So, what would you want the recipient MUA to do with these. The
consensus seems to be that they should still receive them - so what
difference does the 'expires' make? Automatically moving them into
another folder when they arrive is nearly the same as automatically
deleting them as far as many users goes! Showing them in grey or
another colour doesn't stop people having to read them to see if
they've missed something important.
Showing them in grey (or something similar) should be the
default behavior, but a reasonable MUA would allow a user
like me to let the emails automatically be deleted (or
moved to a folder, which, as you correctly state, is
quite similar to deletion). That should be an option
for people who want it, and I guess it would.
"confirm your subscription to list X in the next 3 days" is still
important if you receive it 4 days later. Now you know you need to try
again to get onto the list.
Let's apply the semantics that we all more or less seem
to agree on here, and which Keith Moore just beautifully
"The sender believes this message will be irrelevant
after the indicated date/time."
Then this is a bad example, as the message does not become
irrelevant after the next 3 days. It would be foolish for
the sender to believe that it does become irrelevant (and
foolish to configure a mailing list system to act that way).
"I'm out of the office until ..." may be important, you may have been
bad-mouthing a contact because they hadn't replied to you earlier, and
now you'll know why
You have no right to bad-mouth a contact when you configure
your MUA to automatically delete expired emails. Given our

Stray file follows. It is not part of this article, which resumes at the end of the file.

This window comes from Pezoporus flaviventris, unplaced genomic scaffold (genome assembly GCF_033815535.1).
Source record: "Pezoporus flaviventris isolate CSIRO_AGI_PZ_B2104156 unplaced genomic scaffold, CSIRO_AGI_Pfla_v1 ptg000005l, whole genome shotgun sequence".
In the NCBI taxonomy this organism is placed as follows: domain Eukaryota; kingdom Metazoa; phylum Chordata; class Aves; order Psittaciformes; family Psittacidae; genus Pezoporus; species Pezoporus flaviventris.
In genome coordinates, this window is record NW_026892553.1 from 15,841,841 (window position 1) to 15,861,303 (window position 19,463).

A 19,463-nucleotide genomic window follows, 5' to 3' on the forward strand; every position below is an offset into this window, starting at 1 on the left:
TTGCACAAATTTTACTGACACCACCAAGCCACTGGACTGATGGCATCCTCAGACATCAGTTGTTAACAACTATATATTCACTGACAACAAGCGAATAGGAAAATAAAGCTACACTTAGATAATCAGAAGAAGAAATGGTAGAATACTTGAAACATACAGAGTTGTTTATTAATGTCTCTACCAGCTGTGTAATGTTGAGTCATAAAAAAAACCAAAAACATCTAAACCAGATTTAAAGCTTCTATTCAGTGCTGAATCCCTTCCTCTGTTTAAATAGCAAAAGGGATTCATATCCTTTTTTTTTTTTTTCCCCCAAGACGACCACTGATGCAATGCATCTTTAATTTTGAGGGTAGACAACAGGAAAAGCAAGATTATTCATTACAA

previous discussion, it must have been your intention to
configure your MUA in this way, so you understand the option
well enough to know better than to bad-mouth the person
just for using an expiry date.
"special offer valid until ..." may still be important from the
sender's point of view as a "buy our wonderful flying car for only
$15,000 before 30th July, look how amazing it is..." is still a good
advertisement if it's received on the 1st August, and the recipient
may still want it even though the special offer has expired.
No, this is truly outdated information - by making use
of the expiry date at the receiving end, you either
declare a general interest in such things that have
become irrelevant from the sender's point of view,
or not, depending on how many emails you get, how
much time you have, and what kind of person you are.
Take talk announcements and CFP's, which I used as an
example before: of course you can construct a case
where a person would be interested in such emails even
when they're over. Say you're the institute head here,
interested in how many and what kind of talks happen -
of course you also want to be informed when the talks
are in the past, but most people won't.
If the current date would be incorporated in filters
of MUAs as something to check against, such a person
could be properly served - and adding this function
would seem to be the most obvious and easy way to
deal with the expiry date in a MUA in my opinion.
Good examples apparently require some kind of mailbot
on the sender's side. It is less useful for ordinary
(sending) MUAs, e.g., "happy birthday" with Expires:
makes no sense, or does it ?
No it doesn't. If 'happy birthday' arrived late, you'd still want the
recipient to know you'd thought of them, so in that case 'better late
than never' applies.
Right, that's just a bad example.
'expires' only makes sense (IMV) if it would reduce the mail to be
read by the recipient by getting rid of stuff that's absolutely no use
any more. In that case, it may as well be deleted automatically - but
no one wants that. My problem is that I can't think of anything which
is *absolutely* no use after a certain date (which *would* have been
of some use before that date). So, you'd still need to read expired
mail to see if it's of some use to you - in which case what's the
People are different. I'd be more than happy to let my MUA
even silently delete past:
* talk announcements
* special offers
* "out of the office messages"